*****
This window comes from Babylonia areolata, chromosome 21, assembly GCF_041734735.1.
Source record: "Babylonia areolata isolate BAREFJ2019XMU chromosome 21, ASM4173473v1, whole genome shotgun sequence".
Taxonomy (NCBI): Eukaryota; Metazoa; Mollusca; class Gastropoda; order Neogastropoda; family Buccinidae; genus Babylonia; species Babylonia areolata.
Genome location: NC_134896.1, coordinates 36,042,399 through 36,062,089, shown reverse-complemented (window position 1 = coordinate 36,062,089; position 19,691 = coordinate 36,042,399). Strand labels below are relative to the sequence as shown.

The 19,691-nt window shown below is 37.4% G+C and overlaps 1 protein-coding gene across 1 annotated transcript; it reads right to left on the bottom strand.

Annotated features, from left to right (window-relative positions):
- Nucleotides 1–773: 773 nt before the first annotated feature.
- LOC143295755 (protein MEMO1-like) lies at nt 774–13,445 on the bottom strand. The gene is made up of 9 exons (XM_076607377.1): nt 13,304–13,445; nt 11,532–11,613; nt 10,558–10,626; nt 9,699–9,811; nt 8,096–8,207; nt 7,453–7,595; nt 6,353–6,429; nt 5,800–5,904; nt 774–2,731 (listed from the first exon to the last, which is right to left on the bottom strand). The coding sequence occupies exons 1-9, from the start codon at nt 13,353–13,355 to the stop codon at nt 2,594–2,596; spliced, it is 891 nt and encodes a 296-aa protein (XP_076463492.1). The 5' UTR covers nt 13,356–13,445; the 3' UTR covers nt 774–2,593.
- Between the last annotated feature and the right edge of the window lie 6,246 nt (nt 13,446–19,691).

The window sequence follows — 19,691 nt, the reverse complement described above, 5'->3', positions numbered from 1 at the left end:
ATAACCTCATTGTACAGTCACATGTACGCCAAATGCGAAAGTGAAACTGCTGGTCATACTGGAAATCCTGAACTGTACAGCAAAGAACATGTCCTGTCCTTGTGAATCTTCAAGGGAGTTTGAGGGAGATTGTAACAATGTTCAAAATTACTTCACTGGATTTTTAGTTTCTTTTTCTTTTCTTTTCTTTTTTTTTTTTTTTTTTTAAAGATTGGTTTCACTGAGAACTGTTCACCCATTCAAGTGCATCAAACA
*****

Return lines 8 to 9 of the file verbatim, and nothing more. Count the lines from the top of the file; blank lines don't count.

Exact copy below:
- LOC143295755 (protein MEMO1-like) lies at nt 774–13,445 on the bottom strand. The gene is made up of 9 exons (XM_076607377.1): nt 13,304–13,445; nt 11,532–11,613; nt 10,558–10,626; nt 9,699–9,811; nt 8,096–8,207; nt 7,453–7,595; nt 6,353–6,429; nt 5,800–5,904; nt 774–2,731 (listed from the first exon to the last, which is right to left on the bottom strand). The coding sequence occupies exons 1-9, from the start codon at nt 13,353–13,355 to the stop codon at nt 2,594–2,596; spliced, it is 891 nt and encodes a 296-aa protein (XP_076463492.1). The 5' UTR covers nt 13,356–13,445; the 3' UTR covers nt 774–2,593.
- Between the last annotated feature and the right edge of the window lie 6,246 nt (nt 13,446–19,691).